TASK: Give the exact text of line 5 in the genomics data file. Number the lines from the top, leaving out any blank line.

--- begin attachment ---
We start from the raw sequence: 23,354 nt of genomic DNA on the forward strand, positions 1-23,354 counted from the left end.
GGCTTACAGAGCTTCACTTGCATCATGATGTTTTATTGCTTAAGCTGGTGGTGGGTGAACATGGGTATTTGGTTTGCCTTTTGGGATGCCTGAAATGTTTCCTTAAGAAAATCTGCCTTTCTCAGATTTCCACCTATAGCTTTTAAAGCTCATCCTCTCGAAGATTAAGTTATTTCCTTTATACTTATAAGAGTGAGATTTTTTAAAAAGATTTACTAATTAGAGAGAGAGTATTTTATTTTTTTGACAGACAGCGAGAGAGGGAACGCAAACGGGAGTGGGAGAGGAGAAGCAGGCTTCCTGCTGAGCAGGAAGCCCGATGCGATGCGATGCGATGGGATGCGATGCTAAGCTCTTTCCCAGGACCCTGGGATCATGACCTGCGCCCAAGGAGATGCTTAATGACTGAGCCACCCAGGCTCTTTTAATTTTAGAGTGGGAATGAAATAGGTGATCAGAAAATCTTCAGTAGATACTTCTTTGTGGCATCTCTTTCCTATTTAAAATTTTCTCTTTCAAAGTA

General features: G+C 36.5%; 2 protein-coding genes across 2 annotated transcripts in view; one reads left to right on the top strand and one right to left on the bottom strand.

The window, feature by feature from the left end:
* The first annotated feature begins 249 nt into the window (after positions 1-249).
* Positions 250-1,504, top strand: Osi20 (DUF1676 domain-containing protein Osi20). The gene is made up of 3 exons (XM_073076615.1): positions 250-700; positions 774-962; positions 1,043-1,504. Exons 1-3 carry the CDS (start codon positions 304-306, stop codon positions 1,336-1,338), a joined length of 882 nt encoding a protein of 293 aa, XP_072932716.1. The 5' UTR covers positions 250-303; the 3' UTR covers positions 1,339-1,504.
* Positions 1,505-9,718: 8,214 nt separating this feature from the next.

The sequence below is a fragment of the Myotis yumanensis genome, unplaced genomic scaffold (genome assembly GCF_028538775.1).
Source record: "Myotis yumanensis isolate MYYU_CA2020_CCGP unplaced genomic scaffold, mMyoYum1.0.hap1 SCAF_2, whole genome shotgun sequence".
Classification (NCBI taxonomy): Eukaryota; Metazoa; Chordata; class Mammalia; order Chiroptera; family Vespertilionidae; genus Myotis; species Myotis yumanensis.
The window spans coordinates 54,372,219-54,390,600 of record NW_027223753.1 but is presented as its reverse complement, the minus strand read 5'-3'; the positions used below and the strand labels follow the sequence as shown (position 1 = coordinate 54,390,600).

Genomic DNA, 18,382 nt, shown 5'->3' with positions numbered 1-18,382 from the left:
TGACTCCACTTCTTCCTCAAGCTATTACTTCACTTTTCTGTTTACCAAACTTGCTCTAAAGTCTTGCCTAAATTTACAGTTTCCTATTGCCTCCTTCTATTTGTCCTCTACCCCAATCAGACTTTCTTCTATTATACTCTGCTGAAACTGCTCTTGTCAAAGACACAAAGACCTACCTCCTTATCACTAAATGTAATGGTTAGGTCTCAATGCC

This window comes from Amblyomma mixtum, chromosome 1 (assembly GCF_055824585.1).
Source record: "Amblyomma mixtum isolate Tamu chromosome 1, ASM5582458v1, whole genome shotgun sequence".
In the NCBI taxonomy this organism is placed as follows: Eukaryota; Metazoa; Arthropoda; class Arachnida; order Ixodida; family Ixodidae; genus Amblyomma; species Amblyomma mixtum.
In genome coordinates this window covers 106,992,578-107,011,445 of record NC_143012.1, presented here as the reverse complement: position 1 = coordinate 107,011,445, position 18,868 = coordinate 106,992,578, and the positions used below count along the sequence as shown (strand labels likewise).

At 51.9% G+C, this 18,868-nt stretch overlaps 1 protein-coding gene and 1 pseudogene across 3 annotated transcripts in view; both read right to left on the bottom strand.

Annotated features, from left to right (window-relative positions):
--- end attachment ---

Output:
* The first annotated feature begins 249 nt into the window (after positions 1-249).